Sometimes, it's not enough to just visit a place for the weekend. Sometimes, you want to go back in time, too. There's no better place to do that than Charleston with its cobblestone streets and distinctive, centuries-old buildings. And there's perhaps no time more fascinating and fun to imagine than the Golden Age of Piracy.
If you have children, you're really in luck. Their infectious enthusiasm and wild imaginations can make you really believe you've entered another world. So get ready to spend a weekend imagining living in the first two decades of the 18th century, surrounded by Charleston's pirates!
There would be no Charleston pirate history without Charleston Harbor, so start your weekend where it all began. In Charleston's early days, the harbor was like the town's front door; the steady stream of ships that came and went was its connection to the world. Some of those ships were the pirate kind.
It was in Charleston Harbor that the famous Blackbeard set up a blockade and held the entire city hostage in 1718. Nothing could get in or out of the harbor until Blackbeard's demands were met. It wasn't money or gold or power he demanded; it was mercury he wanted, and an enormous quantity of it. In those days, mercury was the only known treatment for syphilis. After six days, the medicine was delivered, and Blackbeard freed the city and sailed away.
Not all pirates made a clean getaway like Blackbeard. In fact, many a pirate was hanged at a place of public execution located at nearby White Point. Among the pirates hanged at White Point was Stede Bonnet, the "Gentleman Pirate." You'll learn more about him later.
Today, White Point Garden is a gorgeous park located on the tip of the Charleston peninsula where the Ashley and Cooper rivers drain into the harbor. It is filled with sun-dappled lawns and giant live oaks. Kids can run on the grass, swing from the trees, and discover ancient cannons and piles of cannon balls that are still poised for action, looking out over the water. Parents can soak in the beauty and history. Everyone can begin to think like a pirate while you shake off that travel weariness.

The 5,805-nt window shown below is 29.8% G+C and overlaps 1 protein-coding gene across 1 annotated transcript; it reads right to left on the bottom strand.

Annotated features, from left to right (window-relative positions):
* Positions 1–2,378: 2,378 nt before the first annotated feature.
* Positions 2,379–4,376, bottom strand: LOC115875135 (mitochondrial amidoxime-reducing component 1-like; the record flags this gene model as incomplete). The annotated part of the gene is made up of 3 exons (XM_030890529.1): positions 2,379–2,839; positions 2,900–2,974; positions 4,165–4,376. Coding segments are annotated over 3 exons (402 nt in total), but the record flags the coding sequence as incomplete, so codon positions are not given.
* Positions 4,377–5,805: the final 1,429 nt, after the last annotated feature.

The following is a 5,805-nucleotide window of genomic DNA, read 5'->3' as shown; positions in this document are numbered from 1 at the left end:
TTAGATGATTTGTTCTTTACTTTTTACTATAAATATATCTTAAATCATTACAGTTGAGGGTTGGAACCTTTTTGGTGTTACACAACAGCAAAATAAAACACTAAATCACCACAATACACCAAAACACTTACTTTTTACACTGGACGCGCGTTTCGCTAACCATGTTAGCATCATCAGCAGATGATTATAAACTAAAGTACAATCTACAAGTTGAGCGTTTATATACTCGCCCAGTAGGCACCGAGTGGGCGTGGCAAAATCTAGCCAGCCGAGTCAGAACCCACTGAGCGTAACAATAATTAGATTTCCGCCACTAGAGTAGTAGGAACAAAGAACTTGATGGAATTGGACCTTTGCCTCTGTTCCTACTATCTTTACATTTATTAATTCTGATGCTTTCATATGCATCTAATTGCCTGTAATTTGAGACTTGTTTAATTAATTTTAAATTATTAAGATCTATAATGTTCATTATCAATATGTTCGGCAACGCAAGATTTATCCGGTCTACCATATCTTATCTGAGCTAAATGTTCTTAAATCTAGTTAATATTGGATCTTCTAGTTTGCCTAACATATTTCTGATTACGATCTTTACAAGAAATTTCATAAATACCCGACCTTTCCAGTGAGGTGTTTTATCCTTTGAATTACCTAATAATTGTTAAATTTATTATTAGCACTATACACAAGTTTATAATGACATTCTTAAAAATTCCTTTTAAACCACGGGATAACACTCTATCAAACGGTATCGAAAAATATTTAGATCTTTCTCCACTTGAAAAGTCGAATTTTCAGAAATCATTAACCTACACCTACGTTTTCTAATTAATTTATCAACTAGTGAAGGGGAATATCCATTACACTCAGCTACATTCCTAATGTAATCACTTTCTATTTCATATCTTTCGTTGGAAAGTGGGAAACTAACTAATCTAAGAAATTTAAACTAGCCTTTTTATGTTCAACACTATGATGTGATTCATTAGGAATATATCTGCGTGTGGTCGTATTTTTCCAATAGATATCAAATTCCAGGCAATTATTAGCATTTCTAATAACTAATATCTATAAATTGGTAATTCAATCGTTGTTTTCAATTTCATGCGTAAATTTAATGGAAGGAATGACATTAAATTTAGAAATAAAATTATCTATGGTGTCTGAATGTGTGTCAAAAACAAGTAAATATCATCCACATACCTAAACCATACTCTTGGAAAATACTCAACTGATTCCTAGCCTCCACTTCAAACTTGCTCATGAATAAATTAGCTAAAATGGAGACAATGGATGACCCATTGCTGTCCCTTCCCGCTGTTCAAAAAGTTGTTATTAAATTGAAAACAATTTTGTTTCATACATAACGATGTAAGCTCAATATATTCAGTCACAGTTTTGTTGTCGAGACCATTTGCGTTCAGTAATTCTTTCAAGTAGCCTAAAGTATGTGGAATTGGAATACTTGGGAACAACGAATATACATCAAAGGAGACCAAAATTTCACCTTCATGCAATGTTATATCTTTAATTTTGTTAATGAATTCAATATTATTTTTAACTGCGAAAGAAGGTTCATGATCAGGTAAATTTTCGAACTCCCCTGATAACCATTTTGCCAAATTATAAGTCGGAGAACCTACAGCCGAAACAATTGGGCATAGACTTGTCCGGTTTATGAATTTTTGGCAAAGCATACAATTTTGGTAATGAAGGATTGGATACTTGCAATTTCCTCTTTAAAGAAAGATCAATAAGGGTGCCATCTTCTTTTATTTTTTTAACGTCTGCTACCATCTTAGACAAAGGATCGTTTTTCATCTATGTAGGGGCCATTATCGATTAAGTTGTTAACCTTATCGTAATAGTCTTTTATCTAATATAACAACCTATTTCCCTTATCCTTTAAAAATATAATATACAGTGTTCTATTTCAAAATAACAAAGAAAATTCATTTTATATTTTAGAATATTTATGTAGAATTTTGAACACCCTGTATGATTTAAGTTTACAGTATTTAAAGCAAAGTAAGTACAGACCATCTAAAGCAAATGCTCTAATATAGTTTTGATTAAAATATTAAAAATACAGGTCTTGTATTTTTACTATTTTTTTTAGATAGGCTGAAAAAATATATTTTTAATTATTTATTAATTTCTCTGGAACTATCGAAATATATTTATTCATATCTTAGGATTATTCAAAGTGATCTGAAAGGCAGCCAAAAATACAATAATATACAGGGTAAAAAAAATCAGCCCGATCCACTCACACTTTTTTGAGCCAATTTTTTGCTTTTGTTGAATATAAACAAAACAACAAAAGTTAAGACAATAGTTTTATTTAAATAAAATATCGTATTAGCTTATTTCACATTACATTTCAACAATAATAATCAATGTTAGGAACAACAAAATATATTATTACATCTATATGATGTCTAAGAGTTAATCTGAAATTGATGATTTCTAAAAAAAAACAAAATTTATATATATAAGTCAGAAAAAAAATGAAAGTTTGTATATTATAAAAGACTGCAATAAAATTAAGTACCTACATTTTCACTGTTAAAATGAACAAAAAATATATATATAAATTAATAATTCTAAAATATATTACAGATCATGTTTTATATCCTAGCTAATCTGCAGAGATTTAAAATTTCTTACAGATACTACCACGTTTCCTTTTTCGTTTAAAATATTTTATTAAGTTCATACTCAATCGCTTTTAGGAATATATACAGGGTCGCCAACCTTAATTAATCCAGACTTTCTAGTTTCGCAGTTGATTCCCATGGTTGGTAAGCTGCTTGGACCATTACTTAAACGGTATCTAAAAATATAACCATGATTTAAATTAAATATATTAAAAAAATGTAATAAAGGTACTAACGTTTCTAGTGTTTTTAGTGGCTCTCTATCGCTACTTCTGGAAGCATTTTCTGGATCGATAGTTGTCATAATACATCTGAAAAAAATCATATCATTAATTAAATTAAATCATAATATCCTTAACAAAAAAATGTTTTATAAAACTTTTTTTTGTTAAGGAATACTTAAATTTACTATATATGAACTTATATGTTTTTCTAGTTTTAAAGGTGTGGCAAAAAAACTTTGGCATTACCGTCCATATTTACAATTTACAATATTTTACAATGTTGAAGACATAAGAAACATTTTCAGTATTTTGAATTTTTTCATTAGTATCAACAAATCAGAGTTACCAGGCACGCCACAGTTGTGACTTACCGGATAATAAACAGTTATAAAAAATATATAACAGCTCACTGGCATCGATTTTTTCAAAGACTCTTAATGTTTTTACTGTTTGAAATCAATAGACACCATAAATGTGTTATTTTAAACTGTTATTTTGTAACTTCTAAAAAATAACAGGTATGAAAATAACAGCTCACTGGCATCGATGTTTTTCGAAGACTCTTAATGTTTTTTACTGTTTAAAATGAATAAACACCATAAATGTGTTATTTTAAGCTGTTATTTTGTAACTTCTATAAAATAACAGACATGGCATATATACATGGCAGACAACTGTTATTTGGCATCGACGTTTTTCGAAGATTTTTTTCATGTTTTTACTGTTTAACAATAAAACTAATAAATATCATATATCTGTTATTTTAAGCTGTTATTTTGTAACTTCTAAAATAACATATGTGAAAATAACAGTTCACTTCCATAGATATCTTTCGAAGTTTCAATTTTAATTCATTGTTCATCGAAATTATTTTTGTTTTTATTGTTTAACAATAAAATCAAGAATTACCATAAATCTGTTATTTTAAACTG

Rise and shine, matey! You have a very full day ahead.
Start your day with Charleston Pirate Tours. Your tour guide will be hard to miss: a swashbuckling pirate with a tricorn hat, long cutlass and macaw perched on his arm.Charleston Pirate Tours offers visitors a chance to see Charleston through the eyes of an 18th-century pirate. You'll be led on a walking tour to pirate hotspots, and the storytelling is captivating.
As you walk, you'll learn not just about Blackbeard, but also other less famous yet more fascinating pirates. There's the aforementioned "Gentleman Pirate" Stede Bonnet, who was just having a midlife crisis, and Mary Read, who will make your teenage daughter's rebellion seem charming by comparison. You'll learn pirate lingo and lore and have quite a few pirate myths debunked.
All that walking will build up an appetite, so it's a good thing that you're surrounded by some of the best restaurants in the world. Pick a spot for lunch [link to the "Where to eat in Charleston piece] and rebuild your strength for the afternoon. Lucky for you, you'll have far more options than the typical pirate diet of hardtack, salted meat, limes and gin.
Life on the high seas wasn't all adventure and treasure; sometimes, pirates got caught. And jail was not a place you'd want to be in the early 18th century.Head over to the Old Exchange and Provost Dungeon to see just how bad it was.
The main floor and upstairs of this historic building are lovely and light-filled, echoing with important history and great ideas. The basement is, well, a dungeon.
A costumed tour guide will take you through the low-ceilinged and musty bowels of the building and explain what life was like for a prisoner at the time. Life-sized dioramas make the history seem real.
After filling your head full of history, take time to do a little imaginative play. Head over to the Children's Museum of the Lowcountry, where kids can pretend to be pirates. They can climb aboard the museum's own pirate ship, dress up in pirate gear and even walk the plank. You can do a little much-needed relaxing.
Once you're up to speed on all things pirate, you'll be ready to prowl the streets of historic Charleston for your own treasure. The Brass Pirate sells scavenger hunt kits, complete with treasure map and compass, at its store on Market Street. According to The Brass Pirate, the scavenger hunt should take about an hour and a half, but you're welcome to take longer. There are plenty of interesting shops and little parks as well as an ice cream parlor to provide you with entertaining distractions.
Get ready for a joyful, laughter-filled morning. "Scavenging" the streets of Charleston just might be the highlight of your trip.